3 Old Comers Woodland
Purchased by the town in 1999, in part with Land Bank funds, this property is diversely vegetated with a mix of upland and wetland species. Two trail entrances to this property are located off Old Comers Road. The 11.3 acre conservation land contains an approximately 1 mile loop trail and a small spur trail that leads visitors to Lover’s Lake, Chatham’s only river herring spawning area. Portions of the trail are steep and may be difficult to traverse. Tall antennas formerly used for intercontinental wireless transmissions in the early 1900’s can still be seen throughout the property. To learn more about the history of the property visit the Chatham Marconi Maritime Center located across from Ryder’s Cove on Route 28.
Visitors can park along Old Comers Road near the property entrance sign
CCF released a Featured Trail E-Newsletter on the Old Comers Woodland in June of 2020, click here to view.
4 Training Field Triangle
This 39-acre Oak and Pine forest contains a 0.75-mile loop trail. Chatham’s 18th century smallpox cemetery is located just off the trail near Old Comers Road. During the Revolutionary War this site was used as a training field for soldiers. The kettle hole wetland is a MA certified vernal pool. This acreage was purchased in 1972 for $195,000 for the purpose of conservation and passive recreation.
Visitors can park at pull-off areas along Old Comers Road or Training Field Road. A southeastern exit enables visitors to easily access Chatham Conservation Foundation’s Barclay’s Pond property on the other side of Old Queen Anne Road.
CCF released a Featured Trail E-Newlstter on the Training Field Triangle in June of 2020. Click here to view.
5 Barclays Pond
Through purchases or gifts to CCF, 1968-1985, three parcels of land have been combined to create over 46 conservation acres named after the first parcel donor, William H. Barclay. Made up almost totally of woodland featuring Pitch Pine and Oak, the property is habitat to mammal and bird life typical of such habitat. The three ponds- Barclay’s Pond, Mary’s Pond, and Schoolhouse Pond- are visited by waterfowl in season. Combined with adjacent Town Land, a corridor of 116 acres is conserved.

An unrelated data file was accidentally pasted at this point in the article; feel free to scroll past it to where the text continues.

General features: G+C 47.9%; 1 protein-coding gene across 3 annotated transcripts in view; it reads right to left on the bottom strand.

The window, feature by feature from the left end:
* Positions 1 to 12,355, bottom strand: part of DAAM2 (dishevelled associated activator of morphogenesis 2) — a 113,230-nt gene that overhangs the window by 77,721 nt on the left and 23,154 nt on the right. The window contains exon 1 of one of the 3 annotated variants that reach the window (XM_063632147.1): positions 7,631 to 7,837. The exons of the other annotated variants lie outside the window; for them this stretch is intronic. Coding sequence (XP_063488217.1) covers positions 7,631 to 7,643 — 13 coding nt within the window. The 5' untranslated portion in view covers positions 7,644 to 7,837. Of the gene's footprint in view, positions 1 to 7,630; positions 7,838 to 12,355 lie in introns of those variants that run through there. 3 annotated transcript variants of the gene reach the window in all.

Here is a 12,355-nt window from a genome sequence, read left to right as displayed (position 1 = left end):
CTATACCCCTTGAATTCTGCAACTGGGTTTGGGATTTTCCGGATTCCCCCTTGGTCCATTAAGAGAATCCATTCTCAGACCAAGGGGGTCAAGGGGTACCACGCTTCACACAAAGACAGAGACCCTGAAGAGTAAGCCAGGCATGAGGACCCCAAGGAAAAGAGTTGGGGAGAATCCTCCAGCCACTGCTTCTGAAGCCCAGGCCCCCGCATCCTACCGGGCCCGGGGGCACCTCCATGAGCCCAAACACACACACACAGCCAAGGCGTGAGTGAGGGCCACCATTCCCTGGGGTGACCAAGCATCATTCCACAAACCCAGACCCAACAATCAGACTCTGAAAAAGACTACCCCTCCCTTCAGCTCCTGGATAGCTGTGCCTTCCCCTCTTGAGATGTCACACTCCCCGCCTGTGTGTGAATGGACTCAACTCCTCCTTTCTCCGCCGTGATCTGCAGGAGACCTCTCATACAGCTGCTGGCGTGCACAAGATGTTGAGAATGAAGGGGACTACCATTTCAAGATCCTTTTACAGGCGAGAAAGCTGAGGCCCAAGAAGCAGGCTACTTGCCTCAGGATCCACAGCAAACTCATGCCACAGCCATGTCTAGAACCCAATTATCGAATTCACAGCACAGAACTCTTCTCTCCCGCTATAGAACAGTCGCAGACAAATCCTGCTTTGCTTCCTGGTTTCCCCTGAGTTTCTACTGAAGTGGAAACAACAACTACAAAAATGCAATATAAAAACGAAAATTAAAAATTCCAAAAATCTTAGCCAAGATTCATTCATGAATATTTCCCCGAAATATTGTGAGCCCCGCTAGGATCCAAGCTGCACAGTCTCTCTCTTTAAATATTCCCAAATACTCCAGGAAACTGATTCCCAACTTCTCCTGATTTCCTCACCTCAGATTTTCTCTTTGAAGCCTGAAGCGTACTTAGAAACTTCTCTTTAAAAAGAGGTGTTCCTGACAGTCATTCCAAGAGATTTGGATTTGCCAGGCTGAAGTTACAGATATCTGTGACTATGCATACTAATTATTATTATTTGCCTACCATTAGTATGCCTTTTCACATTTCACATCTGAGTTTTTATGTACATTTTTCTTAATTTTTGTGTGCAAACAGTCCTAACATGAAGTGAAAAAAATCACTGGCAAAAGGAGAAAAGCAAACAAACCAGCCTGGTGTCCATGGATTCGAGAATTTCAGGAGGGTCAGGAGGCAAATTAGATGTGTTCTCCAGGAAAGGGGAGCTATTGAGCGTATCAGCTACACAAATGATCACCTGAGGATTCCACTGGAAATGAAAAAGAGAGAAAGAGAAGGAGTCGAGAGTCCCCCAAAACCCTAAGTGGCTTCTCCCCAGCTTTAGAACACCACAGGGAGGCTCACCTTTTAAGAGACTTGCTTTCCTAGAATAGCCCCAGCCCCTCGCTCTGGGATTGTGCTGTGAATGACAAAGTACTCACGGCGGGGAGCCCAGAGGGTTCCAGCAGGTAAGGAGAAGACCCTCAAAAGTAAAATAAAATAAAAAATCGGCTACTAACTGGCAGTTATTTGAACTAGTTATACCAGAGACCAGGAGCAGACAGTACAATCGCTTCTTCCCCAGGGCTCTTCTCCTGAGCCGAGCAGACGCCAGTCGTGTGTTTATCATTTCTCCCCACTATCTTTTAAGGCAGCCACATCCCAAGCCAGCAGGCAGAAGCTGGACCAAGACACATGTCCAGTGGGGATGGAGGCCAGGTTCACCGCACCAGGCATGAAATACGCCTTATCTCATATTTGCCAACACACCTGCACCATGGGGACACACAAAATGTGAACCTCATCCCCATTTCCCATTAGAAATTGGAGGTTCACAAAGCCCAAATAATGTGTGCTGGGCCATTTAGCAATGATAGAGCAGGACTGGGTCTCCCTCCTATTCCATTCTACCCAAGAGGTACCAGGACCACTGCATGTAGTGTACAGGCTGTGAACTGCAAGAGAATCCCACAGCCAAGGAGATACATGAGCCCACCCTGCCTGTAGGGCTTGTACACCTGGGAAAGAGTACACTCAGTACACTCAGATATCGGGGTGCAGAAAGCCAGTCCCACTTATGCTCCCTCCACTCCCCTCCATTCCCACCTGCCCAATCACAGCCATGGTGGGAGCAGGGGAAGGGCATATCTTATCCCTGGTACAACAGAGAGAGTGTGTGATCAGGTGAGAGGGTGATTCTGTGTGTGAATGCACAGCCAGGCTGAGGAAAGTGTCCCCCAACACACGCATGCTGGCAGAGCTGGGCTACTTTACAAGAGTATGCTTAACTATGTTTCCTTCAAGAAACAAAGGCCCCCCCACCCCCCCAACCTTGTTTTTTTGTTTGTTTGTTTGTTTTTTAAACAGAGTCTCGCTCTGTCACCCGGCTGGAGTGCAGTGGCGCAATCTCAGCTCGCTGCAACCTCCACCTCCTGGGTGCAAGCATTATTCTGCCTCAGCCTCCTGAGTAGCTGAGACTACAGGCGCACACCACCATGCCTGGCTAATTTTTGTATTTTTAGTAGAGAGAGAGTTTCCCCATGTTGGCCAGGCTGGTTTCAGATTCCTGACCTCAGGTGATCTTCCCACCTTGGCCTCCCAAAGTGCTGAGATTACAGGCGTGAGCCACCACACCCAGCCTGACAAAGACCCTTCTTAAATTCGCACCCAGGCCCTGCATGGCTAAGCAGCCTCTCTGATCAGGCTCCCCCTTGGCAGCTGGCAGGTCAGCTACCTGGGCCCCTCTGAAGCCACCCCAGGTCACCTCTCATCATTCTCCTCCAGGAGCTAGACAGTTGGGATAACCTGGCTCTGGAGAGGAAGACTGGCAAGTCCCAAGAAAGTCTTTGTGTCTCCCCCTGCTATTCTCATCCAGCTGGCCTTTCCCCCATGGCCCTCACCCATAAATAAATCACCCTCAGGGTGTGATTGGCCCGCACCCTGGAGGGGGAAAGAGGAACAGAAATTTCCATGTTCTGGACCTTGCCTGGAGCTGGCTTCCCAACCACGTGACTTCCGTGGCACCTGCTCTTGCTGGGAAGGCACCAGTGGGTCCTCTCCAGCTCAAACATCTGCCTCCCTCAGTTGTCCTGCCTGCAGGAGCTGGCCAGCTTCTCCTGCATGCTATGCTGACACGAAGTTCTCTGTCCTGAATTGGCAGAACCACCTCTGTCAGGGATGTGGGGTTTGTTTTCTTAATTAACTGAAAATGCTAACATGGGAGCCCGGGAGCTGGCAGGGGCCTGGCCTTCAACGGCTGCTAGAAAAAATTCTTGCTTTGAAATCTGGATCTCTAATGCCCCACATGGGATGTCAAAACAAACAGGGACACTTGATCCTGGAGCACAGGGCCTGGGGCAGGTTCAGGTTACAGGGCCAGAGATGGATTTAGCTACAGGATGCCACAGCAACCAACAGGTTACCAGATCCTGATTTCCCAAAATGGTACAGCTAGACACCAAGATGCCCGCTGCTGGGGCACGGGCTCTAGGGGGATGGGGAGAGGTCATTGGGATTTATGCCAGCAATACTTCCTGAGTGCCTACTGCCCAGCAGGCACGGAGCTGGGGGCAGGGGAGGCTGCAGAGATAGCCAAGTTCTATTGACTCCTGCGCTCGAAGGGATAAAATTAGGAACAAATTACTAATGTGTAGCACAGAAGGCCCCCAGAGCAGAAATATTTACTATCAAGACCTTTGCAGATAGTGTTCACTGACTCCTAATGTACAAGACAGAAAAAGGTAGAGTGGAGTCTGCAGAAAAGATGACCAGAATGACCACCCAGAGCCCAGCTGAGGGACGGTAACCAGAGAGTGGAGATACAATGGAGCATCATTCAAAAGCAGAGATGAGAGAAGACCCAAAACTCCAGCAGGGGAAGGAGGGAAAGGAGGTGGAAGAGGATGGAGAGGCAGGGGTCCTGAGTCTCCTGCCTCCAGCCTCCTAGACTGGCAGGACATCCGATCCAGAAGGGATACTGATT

The entrance to the 1.25-mile trail is located off of Old Queen Anne Road. Parking is available at the entrance to the trail.
CCF released a Featured Trail E-Newsletter on Barclay Pond in May of 2020, click here to view.
6 Sylvan Gardens Conservation Area
Featuring Chatham’s first ADA accessible trail, the Rolf E. Sylvan Gardens contains almost 10 acres of woodland and views overlooking White Pond and Black Pond. Four other rustic trails traverse a variety of settings leading visitors through deep woods and open areas to broad pond views. It is a green refuge for plants, wildlife, and people. Rolf Sylvan cultivated a commercial nursery here in the 1960’s and it is now an interesting mix of ornamental plants and native species.
Parking and access is on Old Main Street off Route 28 in West Chatham. One handicap and three regular spaces are available along the road.
CCF released a Featured Trail E-Newsletter on Sylvan Gardens in April of 2020, click here to view.
7 Monomoy National
Caution: Beach trail is under water at high tide!
There is a 0.75-mile walk, with additional side trails, through beach, sand, dunes, forest, salt marsh, and tidal flats. Overlooks offer stunning views of South Beach, the Atlantic, and North and South Monomoy Islands. Shorebirds abound along the beaches. The trail is open to the public from a half hour before sunrise until a half hour after sunset. All plants and animals are protected on the Refuge; please stay on the trail and do not enter areas marked “area closed” or “beach closed”. Please respect the neighbor’s private property.
Handicap Parking and some spaces are available at the Visitors Center. Parking is also available on the Morris Island Road Dike. Walk up the hill to Wikis Way to the Wildlife Refuge entrance.
CCF released a Featured Trail E-Newsletter on the Monomoy National Wildlife Refuge / Morris Island, in July of 2020, click here to view.